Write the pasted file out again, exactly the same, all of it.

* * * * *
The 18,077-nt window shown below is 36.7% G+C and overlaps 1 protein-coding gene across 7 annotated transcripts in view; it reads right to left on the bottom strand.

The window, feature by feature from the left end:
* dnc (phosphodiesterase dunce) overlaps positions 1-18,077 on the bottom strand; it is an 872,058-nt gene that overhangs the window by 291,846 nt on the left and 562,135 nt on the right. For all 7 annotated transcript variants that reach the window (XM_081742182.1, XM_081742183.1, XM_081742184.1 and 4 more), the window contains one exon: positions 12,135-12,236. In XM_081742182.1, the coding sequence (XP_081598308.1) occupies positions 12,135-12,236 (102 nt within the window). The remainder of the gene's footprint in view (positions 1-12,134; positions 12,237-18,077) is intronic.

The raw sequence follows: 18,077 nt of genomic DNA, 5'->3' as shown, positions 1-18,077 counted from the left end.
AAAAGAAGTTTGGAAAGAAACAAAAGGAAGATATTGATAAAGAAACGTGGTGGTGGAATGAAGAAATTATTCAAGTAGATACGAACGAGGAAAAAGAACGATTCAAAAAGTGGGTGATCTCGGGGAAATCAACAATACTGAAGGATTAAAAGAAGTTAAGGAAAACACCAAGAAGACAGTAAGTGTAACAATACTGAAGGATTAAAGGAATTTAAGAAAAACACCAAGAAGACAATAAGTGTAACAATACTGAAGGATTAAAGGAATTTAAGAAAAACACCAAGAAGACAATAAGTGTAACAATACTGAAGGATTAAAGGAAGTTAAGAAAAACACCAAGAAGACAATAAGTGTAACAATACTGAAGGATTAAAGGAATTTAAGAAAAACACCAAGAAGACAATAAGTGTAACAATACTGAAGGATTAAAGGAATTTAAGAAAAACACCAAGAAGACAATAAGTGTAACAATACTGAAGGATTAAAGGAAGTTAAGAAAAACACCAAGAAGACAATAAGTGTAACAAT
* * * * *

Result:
The 18,077-nt window shown below is 36.7% G+C and overlaps 1 protein-coding gene across 7 annotated transcripts in view; it reads right to left on the bottom strand.

The window, feature by feature from the left end:
* dnc (phosphodiesterase dunce) overlaps positions 1-18,077 on the bottom strand; it is an 872,058-nt gene that overhangs the window by 291,846 nt on the left and 562,135 nt on the right. For all 7 annotated transcript variants that reach the window (XM_081742182.1, XM_081742183.1, XM_081742184.1 and 4 more), the window contains one exon: positions 12,135-12,236. In XM_081742182.1, the coding sequence (XP_081598308.1) occupies positions 12,135-12,236 (102 nt within the window). The remainder of the gene's footprint in view (positions 1-12,134; positions 12,237-18,077) is intronic.

The raw sequence follows: 18,077 nt of genomic DNA, 5'->3' as shown, positions 1-18,077 counted from the left end.
AAAAGAAGTTTGGAAAGAAACAAAAGGAAGATATTGATAAAGAAACGTGGTGGTGGAATGAAGAAATTATTCAAGTAGATACGAACGAGGAAAAAGAACGATTCAAAAAGTGGGTGATCTCGGGGAAATCAACAATACTGAAGGATTAAAAGAAGTTAAGGAAAACACCAAGAAGACAGTAAGTGTAACAATACTGAAGGATTAAAGGAATTTAAGAAAAACACCAAGAAGACAATAAGTGTAACAATACTGAAGGATTAAAGGAATTTAAGAAAAACACCAAGAAGACAATAAGTGTAACAATACTGAAGGATTAAAGGAAGTTAAGAAAAACACCAAGAAGACAATAAGTGTAACAATACTGAAGGATTAAAGGAATTTAAGAAAAACACCAAGAAGACAATAAGTGTAACAATACTGAAGGATTAAAGGAATTTAAGAAAAACACCAAGAAGACAATAAGTGTAACAATACTGAAGGATTAAAGGAAGTTAAGAAAAACACCAAGAAGACAATAAGTGTAACAAT